With more than 254 million registered vehicles navigating roads and highways each year in the U.S., auto safety remains an important issue in preventing accidents and breakdowns. Though accidents often occur at the fault of the driver, many times, automotive companies and manufacturers are found to be at fault for injuries and accidents due to defective vehicles or parts.
Each year, the U.S. National Highway and Traffic Safety Administration (NHSTA) tests new or redesigned cars, trucks, vans, and sports utility vehicles according to a five-star safety rating system to ensure that all vehicles are held to the same safety standards. All vehicles are measured for crashworthiness, or the ability to withstand collisions and protect passengers during front- and side-impact crashes and rollovers.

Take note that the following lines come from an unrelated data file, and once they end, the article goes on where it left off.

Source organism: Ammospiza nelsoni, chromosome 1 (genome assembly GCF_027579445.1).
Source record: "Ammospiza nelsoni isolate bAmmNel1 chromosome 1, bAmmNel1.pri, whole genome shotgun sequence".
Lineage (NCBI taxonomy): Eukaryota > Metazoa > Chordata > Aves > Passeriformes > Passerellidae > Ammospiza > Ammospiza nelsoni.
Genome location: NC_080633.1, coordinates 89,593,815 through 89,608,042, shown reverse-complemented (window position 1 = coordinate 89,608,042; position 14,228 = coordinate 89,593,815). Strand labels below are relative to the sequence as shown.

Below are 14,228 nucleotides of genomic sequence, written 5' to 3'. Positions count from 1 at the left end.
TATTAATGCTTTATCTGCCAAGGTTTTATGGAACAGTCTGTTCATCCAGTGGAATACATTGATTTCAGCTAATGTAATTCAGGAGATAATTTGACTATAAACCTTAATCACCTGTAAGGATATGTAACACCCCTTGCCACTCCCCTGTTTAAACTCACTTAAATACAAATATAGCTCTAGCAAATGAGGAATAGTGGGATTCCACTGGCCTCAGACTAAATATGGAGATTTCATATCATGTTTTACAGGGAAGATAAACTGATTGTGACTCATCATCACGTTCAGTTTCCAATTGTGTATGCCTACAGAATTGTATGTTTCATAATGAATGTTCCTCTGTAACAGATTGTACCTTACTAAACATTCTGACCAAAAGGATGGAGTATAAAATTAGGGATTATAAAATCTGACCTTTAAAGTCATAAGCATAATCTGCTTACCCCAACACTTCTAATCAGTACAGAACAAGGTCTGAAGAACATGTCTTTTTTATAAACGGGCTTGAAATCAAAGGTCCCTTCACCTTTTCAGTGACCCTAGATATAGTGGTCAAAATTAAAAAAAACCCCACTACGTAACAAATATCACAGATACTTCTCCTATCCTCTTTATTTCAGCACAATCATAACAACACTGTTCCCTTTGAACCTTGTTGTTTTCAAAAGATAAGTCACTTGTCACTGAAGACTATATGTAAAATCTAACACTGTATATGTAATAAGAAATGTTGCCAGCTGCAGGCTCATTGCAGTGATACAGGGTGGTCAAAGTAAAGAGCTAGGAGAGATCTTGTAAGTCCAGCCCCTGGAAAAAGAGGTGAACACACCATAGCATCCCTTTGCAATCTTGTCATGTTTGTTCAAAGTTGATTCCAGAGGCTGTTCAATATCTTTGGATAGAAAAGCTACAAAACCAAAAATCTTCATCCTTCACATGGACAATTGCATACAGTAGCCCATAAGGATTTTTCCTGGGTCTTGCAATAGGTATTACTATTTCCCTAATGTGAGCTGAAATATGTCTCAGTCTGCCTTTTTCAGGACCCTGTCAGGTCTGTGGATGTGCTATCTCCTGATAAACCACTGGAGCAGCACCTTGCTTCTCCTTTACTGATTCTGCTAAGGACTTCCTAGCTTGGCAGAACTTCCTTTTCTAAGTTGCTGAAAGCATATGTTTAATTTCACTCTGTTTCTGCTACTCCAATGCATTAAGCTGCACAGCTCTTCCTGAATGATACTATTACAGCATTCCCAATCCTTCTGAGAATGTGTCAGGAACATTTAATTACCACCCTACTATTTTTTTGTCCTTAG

Certain safety precautions can help greatly reduce the risk of motor vehicle accidents, such as the use of seatbelts and new technology for airbags and stability control. The NHTSA often recommends new safety features such as electronic stability control (ESC) and side airbag technology to greater reduce the chance of serious injury in a crash.
Safety issues often addressed by the NHSTA include:
Auto safety recalls are frequently issued by vehicle manufacturers and the NHTSA to address reported safety concerns with certain vehicle makes and models. Recalls can range in magnitude and scope from affecting only a few hundred units with a small defective part, to affecting millions of a certain model year that may have a serious mechanical defect, such as the millions of vehicles that were recalled in the massive Toyota floor mat recall or due to the Toyota sudden unintended acceleration issue.
Some vehicle safety features are found to be defective, which poses a risk to consumers when they trust that safety devices will protect them in the event of a crash or other emergency situations.
Dangerous automotive defects that are often reported or recalled include: